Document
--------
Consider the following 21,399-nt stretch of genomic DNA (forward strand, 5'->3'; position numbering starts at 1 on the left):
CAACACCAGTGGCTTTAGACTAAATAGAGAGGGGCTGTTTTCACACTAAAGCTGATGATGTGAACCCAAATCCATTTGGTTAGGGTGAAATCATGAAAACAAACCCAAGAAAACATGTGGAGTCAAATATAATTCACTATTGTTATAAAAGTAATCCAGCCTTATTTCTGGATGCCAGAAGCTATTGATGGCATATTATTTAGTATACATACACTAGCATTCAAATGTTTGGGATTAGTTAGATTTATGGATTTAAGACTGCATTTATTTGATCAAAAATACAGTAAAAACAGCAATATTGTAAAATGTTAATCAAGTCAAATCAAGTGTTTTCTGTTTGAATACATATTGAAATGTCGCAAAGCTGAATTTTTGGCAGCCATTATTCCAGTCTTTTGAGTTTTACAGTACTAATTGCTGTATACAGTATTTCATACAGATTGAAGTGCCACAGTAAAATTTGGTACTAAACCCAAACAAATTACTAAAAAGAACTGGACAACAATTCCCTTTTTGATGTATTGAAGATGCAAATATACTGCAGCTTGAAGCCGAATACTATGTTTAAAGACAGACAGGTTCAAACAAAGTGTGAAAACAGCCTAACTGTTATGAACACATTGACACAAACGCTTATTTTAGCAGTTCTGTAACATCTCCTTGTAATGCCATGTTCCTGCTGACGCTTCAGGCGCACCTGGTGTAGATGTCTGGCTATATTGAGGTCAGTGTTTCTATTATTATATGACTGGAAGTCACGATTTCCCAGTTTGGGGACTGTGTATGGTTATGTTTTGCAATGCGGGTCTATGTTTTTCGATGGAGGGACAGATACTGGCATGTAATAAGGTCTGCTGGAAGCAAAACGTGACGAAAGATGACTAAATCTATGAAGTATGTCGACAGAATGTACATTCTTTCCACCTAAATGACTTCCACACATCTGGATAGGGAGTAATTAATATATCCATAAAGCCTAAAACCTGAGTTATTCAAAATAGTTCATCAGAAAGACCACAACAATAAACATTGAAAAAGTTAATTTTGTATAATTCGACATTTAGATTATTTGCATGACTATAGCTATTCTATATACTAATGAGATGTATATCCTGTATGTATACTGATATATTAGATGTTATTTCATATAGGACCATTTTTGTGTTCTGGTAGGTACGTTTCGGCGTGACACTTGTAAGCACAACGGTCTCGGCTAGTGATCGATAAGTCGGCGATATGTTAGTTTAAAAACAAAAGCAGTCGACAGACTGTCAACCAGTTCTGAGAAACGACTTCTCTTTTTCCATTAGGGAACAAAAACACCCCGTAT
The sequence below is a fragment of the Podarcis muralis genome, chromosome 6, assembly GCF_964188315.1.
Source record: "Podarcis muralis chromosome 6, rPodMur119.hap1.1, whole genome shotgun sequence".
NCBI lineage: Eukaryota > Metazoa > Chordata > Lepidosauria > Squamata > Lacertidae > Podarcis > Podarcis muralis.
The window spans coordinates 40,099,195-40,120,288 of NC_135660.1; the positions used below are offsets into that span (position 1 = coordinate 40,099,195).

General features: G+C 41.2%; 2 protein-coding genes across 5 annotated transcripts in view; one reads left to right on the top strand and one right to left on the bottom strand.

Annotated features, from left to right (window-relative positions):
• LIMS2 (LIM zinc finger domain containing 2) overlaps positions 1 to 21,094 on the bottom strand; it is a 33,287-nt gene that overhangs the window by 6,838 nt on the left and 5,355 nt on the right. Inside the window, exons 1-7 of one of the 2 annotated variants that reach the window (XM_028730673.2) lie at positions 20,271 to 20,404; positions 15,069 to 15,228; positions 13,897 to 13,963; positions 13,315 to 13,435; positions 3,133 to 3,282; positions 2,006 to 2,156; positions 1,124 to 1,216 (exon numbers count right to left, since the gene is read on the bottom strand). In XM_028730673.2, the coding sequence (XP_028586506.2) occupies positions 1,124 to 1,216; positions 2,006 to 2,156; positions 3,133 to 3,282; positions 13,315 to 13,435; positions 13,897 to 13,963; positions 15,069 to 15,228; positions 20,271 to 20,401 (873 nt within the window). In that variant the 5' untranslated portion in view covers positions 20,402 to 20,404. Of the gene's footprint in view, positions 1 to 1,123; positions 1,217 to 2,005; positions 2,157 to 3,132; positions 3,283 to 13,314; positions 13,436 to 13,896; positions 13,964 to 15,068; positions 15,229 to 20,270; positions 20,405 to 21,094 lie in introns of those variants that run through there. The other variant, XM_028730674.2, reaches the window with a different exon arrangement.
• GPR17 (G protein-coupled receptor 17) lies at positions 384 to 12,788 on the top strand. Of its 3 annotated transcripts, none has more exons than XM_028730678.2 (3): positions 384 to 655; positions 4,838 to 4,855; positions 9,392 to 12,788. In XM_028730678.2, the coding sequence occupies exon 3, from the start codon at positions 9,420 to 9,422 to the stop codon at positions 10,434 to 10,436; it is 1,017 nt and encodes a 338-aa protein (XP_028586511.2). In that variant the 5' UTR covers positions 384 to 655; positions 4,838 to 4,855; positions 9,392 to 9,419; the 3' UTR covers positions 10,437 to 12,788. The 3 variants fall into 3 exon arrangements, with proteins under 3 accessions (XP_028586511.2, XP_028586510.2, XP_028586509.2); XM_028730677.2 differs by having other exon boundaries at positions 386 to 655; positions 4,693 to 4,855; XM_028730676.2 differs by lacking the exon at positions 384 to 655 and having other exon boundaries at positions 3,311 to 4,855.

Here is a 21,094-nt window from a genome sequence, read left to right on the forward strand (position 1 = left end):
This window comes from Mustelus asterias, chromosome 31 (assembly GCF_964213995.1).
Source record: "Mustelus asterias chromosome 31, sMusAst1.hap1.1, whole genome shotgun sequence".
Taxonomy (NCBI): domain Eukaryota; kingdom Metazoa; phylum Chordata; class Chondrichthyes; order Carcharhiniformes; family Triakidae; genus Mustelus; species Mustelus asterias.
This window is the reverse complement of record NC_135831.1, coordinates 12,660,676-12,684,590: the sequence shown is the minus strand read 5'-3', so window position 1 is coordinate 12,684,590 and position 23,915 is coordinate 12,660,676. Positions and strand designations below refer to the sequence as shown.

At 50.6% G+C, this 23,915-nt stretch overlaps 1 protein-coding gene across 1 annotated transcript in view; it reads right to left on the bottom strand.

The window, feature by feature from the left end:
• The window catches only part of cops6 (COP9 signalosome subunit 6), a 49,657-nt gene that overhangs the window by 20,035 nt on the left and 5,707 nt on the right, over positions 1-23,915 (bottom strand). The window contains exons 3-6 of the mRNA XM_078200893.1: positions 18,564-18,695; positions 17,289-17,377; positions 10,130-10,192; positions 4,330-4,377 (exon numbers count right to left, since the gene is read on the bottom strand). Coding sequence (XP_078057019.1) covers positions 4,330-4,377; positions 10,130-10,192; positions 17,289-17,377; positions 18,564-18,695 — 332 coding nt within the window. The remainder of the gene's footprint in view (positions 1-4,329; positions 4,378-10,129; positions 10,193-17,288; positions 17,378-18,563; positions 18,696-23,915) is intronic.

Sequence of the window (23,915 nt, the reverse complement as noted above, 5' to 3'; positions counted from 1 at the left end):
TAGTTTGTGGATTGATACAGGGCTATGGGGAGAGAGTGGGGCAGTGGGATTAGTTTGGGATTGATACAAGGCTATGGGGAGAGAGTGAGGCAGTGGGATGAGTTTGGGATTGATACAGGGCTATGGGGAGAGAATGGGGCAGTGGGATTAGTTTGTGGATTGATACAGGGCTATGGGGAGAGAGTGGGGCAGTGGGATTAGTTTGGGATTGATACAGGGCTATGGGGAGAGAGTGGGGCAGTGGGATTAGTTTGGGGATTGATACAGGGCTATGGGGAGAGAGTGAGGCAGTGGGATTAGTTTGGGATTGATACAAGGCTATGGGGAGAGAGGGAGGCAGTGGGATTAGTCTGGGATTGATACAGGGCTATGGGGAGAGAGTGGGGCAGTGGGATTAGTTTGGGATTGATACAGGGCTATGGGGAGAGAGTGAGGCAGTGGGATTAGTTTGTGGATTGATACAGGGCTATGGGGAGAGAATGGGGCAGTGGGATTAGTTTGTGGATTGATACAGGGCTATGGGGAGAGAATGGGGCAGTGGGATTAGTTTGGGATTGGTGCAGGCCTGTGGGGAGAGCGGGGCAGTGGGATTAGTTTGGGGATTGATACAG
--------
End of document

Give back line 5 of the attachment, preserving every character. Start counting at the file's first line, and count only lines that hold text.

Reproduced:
NCBI lineage: Eukaryota > Metazoa > Chordata > Lepidosauria > Squamata > Lacertidae > Podarcis > Podarcis muralis.